We have racists who will burn down the churches which are the cornerstones of the African American community.
I pray, pray for unity amongst the difference races, I pray for tolerance in our religious beliefs, I pray for freedom for the oppressed, food for the hungry, a home for the homeless, a cure for the sick and wisdom for everyone to understand.
When the last days and night of Ramadan are here, the increase in worship and reflection, the long nights and early mornings, all take a toll emotionally and physically. My comfort food is always based around rice and usually a warming curry of some kind, that and lots of dessert.
This is a wonderful curry, warming spices, tender chicken and fresh spinach all in a light gravy. Enjoy with a steaming bowl of fragrant Basmati rice or some fluffy naan.
Serves: 6 servings
- 3 pounds/1.5kg bone in chicken, cut in small pieces
- 1 large onion, finely chopped
- 4 garlic cloves, minced
- 2 teaspoons ginger, minced
- 1 cinnamon stick
- 4 cardamom pods
- 1 teaspoon turmeric
- ½ teaspoon cayenne chilli powder
- 2 teaspoons ground cumin
- 2 teaspoons ground coriander
- ¼ cup/60ml oil
- 1 ½ cups355ml water/ or chicken broth, maybe more
- 1 pound/455g spinach, fresh preferably, chopped
- salt and pepper to taste
- In a large Dutch oven, on medium high heat, add the oil.
- Drop in the cinnamon stick and the cardamom pods.
- Cook a minute, until aromatic.
- Add the onions and cook until lightly browned.
- Add the chicken pieces and mix into the onions and coat with oil.
- Add the garlic and ginger.
- Add the turmeric, red chilli powder, cumin and coriander.
- Mix thoroughly.
- Brown the chicken in the spices for about 5 minutes.
- Add the water, bring up to a boil, cover, turn down heat to low and simmer.
- Simmer the chicken until tender, this may take 30 minutes up to an hour (takes me close to an hour at my altitude)
- Stir the chicken occasionally and check for water.
- Add a little if it looks too dry.
- I like my chicken very tender so I cook it for a while.
- You can make this curry drier instead of brothy, but we like to eat ours with rice so I leave it with a bit of gravy.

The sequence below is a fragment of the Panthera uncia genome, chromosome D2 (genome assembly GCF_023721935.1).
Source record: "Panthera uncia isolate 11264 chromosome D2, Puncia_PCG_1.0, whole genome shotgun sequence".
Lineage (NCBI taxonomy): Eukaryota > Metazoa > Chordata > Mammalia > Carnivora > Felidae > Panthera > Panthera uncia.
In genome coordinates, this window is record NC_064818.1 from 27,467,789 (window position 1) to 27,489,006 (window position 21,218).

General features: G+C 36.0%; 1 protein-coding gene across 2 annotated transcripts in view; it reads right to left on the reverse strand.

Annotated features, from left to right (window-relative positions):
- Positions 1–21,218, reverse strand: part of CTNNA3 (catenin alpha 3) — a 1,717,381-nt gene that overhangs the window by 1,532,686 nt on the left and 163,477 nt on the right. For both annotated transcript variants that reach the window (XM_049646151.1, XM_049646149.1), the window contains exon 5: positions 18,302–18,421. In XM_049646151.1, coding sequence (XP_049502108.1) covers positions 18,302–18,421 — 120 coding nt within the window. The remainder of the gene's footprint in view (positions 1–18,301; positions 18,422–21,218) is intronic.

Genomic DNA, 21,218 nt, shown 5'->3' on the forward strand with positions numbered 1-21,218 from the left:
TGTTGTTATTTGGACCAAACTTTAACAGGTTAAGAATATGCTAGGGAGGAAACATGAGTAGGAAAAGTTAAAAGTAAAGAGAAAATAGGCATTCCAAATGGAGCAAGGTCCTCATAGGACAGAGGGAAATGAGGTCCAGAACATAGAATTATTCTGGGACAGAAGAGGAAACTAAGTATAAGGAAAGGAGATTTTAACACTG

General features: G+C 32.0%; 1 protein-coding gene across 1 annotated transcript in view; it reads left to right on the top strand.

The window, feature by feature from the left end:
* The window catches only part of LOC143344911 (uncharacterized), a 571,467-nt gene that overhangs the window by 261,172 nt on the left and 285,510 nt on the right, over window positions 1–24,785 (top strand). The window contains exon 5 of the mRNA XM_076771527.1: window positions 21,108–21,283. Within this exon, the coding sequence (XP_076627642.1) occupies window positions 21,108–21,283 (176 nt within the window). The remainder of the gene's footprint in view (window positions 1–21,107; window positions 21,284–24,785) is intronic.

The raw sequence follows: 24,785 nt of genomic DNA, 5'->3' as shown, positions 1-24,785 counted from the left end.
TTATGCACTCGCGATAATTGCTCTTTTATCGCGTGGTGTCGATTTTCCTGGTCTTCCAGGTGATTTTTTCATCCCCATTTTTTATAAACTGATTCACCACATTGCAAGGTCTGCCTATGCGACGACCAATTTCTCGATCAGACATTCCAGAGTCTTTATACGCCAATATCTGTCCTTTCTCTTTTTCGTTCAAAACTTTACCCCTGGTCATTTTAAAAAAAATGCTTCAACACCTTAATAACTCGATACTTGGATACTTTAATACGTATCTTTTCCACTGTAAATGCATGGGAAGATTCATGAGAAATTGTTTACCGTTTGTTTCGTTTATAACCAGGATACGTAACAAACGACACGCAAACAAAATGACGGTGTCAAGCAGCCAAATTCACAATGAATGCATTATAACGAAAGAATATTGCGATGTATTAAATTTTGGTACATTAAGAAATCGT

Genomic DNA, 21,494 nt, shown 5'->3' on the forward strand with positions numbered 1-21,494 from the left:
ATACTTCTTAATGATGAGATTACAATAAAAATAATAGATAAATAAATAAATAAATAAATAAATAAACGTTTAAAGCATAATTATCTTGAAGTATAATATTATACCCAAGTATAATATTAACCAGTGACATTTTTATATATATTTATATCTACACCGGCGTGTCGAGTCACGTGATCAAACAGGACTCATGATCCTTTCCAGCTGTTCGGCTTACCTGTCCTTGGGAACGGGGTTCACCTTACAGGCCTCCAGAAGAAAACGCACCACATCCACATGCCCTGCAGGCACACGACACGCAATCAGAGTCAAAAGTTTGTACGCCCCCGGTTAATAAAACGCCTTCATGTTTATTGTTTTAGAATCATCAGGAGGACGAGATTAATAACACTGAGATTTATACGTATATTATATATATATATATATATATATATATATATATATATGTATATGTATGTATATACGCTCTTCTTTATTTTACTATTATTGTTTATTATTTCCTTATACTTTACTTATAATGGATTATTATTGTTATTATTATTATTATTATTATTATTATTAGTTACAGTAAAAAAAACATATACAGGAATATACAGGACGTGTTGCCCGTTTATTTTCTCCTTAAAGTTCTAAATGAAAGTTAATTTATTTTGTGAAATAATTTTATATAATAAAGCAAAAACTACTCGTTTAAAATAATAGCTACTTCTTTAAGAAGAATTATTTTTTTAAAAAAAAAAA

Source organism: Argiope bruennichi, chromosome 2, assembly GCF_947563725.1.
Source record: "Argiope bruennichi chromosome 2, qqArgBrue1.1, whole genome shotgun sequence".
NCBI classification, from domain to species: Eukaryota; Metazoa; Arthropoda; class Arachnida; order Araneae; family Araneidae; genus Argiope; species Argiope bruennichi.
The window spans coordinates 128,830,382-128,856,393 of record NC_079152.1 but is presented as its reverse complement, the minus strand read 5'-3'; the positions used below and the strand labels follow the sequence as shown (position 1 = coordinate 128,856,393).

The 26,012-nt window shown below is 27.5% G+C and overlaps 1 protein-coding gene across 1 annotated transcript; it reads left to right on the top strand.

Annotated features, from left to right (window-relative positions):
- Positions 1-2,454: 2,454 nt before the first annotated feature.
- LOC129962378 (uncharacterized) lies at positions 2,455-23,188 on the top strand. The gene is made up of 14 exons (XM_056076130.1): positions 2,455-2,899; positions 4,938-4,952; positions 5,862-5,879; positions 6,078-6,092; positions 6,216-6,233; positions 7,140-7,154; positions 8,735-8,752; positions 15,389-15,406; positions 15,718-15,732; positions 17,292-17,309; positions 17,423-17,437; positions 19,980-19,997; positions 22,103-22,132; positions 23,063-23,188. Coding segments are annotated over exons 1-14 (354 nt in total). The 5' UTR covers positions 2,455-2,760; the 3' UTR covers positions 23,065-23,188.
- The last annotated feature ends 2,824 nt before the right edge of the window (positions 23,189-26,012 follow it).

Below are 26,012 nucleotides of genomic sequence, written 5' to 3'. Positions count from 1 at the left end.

- Once the chicken is tender, add the fresh spinach.
- Let the spinach wilt, add more water if desired, if the curry is looking too dry.
- Once the spinach has wilted, add salt and pepper and it's done.
Frozen spinach will work here but the fresh has a different flavour and texture.
I used fresh spinach from my local Isabelle Farm and it was pretty amazing.
If you prefer to not use cardamom pods because they surprise you mid bite, you can use a pinch of ground cardamom or just leave them out.
The end of Ramadan festivities will be officially on either Friday or Saturday (depending on the sighting of the new moon). Eid ul Fitr is one of the two Islamic holidays that is celebrated with gusto. Food, friends, family and more food are the important matters of the day. I am lucky to celebrating with my lovely friends starting with a congregational prayer service at the mosque, followed by a breakfast and then meeting up again for some quality friendship and food time.
Ramadan and the end of Ramadan hold a lot of importance to Muslims. In that spirit, I would like to wish all my readers and friends peace, prosperity and much happiness. I am grateful for your friendship and support, and truly appreciative that you visit and read my ravings. I know I’ve been super busy this month and haven’t been able to read all your posts diligently, but I promise that I will be back on regular programming soon.